Additional Math Pages & Resources

Wednesday, November 28, 2012

Mapping Out the Compass Rose

The compass rose has appeared on charts and maps since the 1300's when the portolan charts first made their appearance. The term "rose" comes from the figure's compass points resembling the petals of a rose. Can you see the resemblance?

Originally, the compass rose was used to indicate the directions of the winds (and it was then known as a wind rose), but the 32 points of the compass rose come from the directions of the eight major winds, the eight half-winds and the sixteen quarter-winds. Each point is indicated by degrees, with 0º for North, 90º for East, 180º for South and 270º for West.

The 32 points are therefore simple bisections of the directions of the four winds (but the Chinese divided the compass into 12 major directions based on the signs of the Zodiac). North is usually at the top, and each direction is abbreviated using its first letter (N for North, E for East, etc.)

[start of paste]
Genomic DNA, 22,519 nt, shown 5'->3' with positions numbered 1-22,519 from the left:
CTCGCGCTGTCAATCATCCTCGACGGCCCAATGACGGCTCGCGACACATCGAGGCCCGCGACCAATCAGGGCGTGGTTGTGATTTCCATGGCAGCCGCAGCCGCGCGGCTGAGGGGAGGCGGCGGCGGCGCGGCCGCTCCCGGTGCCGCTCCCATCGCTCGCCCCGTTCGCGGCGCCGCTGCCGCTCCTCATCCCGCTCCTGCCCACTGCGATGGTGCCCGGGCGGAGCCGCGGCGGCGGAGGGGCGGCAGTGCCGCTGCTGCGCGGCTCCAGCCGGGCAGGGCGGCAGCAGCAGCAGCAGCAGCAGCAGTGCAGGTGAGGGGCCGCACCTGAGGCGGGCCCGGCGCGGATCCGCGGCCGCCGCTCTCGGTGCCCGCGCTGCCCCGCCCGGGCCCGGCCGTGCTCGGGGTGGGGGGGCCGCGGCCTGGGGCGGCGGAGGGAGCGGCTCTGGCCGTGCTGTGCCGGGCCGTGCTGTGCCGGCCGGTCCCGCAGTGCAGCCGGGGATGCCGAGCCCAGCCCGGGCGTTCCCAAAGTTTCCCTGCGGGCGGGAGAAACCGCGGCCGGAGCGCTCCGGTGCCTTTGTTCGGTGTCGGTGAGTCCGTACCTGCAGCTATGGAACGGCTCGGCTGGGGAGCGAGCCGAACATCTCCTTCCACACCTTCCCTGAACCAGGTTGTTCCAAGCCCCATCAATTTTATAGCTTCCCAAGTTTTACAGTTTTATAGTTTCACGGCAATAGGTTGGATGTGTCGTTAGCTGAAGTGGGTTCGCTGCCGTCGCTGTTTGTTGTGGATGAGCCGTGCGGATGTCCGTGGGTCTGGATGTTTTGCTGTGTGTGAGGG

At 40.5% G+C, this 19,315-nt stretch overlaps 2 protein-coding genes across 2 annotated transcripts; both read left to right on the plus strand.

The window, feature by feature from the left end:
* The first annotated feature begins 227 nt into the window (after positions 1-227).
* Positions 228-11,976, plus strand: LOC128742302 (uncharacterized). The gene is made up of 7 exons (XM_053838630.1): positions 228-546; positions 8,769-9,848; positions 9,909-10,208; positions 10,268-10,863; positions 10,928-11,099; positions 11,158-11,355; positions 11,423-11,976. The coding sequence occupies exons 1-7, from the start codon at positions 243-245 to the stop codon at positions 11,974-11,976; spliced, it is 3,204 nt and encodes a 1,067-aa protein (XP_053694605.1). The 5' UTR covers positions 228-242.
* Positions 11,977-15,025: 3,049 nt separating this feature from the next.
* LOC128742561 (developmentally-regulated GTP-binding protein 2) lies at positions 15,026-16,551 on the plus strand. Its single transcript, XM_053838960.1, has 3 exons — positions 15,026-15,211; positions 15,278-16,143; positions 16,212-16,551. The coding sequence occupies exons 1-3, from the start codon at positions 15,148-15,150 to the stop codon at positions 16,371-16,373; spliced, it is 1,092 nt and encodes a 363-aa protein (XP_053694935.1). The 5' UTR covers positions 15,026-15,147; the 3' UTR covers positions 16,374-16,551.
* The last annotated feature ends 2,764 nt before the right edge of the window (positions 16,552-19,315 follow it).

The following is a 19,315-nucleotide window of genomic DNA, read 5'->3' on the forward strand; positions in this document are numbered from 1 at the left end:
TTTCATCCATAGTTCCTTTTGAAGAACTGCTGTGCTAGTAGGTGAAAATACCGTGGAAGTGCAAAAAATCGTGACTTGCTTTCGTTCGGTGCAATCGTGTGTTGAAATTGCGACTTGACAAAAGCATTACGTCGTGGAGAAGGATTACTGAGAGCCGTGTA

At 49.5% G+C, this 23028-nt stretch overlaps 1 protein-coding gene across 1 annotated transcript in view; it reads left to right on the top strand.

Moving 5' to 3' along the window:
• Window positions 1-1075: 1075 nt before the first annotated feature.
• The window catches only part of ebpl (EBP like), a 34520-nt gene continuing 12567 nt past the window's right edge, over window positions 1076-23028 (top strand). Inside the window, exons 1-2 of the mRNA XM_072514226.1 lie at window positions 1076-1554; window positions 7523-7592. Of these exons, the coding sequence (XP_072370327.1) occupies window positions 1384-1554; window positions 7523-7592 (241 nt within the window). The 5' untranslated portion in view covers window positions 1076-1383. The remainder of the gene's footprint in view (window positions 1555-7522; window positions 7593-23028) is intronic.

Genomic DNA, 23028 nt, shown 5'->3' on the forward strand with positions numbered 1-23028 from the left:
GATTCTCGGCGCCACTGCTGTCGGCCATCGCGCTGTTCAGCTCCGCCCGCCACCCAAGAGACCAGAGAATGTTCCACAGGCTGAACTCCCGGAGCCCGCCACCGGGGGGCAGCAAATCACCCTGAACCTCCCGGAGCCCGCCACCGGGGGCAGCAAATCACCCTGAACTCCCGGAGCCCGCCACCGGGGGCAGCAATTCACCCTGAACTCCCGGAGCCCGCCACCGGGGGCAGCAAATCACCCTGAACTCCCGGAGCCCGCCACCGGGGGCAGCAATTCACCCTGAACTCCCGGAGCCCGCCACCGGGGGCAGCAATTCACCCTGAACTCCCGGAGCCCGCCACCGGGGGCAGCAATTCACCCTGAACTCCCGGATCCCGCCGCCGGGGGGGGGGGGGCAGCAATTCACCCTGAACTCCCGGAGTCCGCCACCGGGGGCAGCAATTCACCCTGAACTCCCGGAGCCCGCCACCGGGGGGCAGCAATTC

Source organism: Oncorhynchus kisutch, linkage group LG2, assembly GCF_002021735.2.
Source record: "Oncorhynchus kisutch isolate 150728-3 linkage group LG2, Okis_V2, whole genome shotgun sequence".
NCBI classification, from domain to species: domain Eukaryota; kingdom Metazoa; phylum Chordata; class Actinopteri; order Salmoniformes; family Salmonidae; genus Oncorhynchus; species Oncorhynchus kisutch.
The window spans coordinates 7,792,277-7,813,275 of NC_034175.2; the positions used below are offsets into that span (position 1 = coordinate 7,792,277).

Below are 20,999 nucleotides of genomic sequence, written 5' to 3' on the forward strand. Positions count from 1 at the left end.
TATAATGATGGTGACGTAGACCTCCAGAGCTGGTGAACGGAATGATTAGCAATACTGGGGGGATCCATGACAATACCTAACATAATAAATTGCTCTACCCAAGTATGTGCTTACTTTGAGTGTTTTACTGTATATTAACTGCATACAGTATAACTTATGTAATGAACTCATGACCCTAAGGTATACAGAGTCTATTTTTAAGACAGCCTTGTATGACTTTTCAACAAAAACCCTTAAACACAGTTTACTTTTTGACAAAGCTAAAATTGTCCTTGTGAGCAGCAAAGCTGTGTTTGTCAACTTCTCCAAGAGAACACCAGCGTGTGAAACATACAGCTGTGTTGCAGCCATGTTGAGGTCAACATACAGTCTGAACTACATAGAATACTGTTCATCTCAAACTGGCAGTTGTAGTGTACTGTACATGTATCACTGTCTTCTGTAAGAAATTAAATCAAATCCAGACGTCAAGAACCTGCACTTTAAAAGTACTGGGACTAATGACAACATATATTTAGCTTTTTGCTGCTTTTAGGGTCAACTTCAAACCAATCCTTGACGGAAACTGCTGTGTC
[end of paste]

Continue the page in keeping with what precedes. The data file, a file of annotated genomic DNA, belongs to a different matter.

The compass rose above is divided into subsections so NE is northeast, NNE is north-northeast, NbE is north by northeast, etc. One of the first things western apprentice seamen had to know were the names of the points.

Here are some simpler but very colorful versions of the compass rose:

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